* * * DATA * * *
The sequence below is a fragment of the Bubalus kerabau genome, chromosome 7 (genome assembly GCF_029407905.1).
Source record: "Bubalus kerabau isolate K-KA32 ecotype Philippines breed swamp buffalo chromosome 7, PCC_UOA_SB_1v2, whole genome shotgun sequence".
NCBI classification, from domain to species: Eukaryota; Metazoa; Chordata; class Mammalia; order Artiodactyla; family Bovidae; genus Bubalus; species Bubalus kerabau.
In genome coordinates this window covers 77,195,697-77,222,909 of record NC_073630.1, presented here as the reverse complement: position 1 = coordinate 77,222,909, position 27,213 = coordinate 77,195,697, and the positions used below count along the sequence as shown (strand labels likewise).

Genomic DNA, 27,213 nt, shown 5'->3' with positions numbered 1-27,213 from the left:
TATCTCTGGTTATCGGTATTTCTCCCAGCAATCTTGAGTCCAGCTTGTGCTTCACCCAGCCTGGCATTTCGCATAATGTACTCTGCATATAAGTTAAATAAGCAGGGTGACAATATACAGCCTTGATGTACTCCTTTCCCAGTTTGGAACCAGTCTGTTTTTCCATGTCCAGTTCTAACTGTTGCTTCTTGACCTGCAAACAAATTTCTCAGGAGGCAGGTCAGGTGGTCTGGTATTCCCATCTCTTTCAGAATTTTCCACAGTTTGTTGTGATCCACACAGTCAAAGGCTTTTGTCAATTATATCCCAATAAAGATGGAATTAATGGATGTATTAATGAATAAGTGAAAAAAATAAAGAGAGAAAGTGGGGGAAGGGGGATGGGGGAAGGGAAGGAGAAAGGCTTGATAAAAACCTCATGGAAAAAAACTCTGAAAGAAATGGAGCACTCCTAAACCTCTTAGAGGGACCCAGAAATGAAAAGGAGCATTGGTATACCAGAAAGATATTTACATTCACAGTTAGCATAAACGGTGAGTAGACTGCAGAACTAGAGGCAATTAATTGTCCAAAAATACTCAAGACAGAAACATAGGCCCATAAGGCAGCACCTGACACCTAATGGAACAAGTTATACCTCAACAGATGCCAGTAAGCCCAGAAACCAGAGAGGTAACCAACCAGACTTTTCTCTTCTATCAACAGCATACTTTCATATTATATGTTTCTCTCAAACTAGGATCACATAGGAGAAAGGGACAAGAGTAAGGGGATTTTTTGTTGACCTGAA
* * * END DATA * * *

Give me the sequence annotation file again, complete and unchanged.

The sequence below is a fragment of the Bubalus kerabau genome, chromosome 7 (genome assembly GCF_029407905.1).
Source record: "Bubalus kerabau isolate K-KA32 ecotype Philippines breed swamp buffalo chromosome 7, PCC_UOA_SB_1v2, whole genome shotgun sequence".
NCBI classification, from domain to species: Eukaryota; Metazoa; Chordata; class Mammalia; order Artiodactyla; family Bovidae; genus Bubalus; species Bubalus kerabau.
In genome coordinates this window covers 77,195,697-77,222,909 of record NC_073630.1, presented here as the reverse complement: position 1 = coordinate 77,222,909, position 27,213 = coordinate 77,195,697, and the positions used below count along the sequence as shown (strand labels likewise).

Genomic DNA, 27,213 nt, shown 5'->3' with positions numbered 1-27,213 from the left:
TATCTCTGGTTATCGGTATTTCTCCCAGCAATCTTGAGTCCAGCTTGTGCTTCACCCAGCCTGGCATTTCGCATAATGTACTCTGCATATAAGTTAAATAAGCAGGGTGACAATATACAGCCTTGATGTACTCCTTTCCCAGTTTGGAACCAGTCTGTTTTTCCATGTCCAGTTCTAACTGTTGCTTCTTGACCTGCAAACAAATTTCTCAGGAGGCAGGTCAGGTGGTCTGGTATTCCCATCTCTTTCAGAATTTTCCACAGTTTGTTGTGATCCACACAGTCAAAGGCTTTTGTCAATTATATCCCAATAAAGATGGAATTAATGGATGTATTAATGAATAAGTGAAAAAAATAAAGAGAGAAAGTGGGGGAAGGGGGATGGGGGAAGGGAAGGAGAAAGGCTTGATAAAAACCTCATGGAAAAAAACTCTGAAAGAAATGGAGCACTCCTAAACCTCTTAGAGGGACCCAGAAATGAAAAGGAGCATTGGTATACCAGAAAGATATTTACATTCACAGTTAGCATAAACGGTGAGTAGACTGCAGAACTAGAGGCAATTAATTGTCCAAAAATACTCAAGACAGAAACATAGGCCCATAAGGCAGCACCTGACACCTAATGGAACAAGTTATACCTCAACAGATGCCAGTAAGCCCAGAAACCAGAGAGGTAACCAACCAGACTTTTCTCTTCTATCAACAGCATACTTTCATATTATATGTTTCTCTCAAACTAGGATCACATAGGAGAAAGGGACAAGAGTAAGGGGATTTTTTGTTGACCTGAA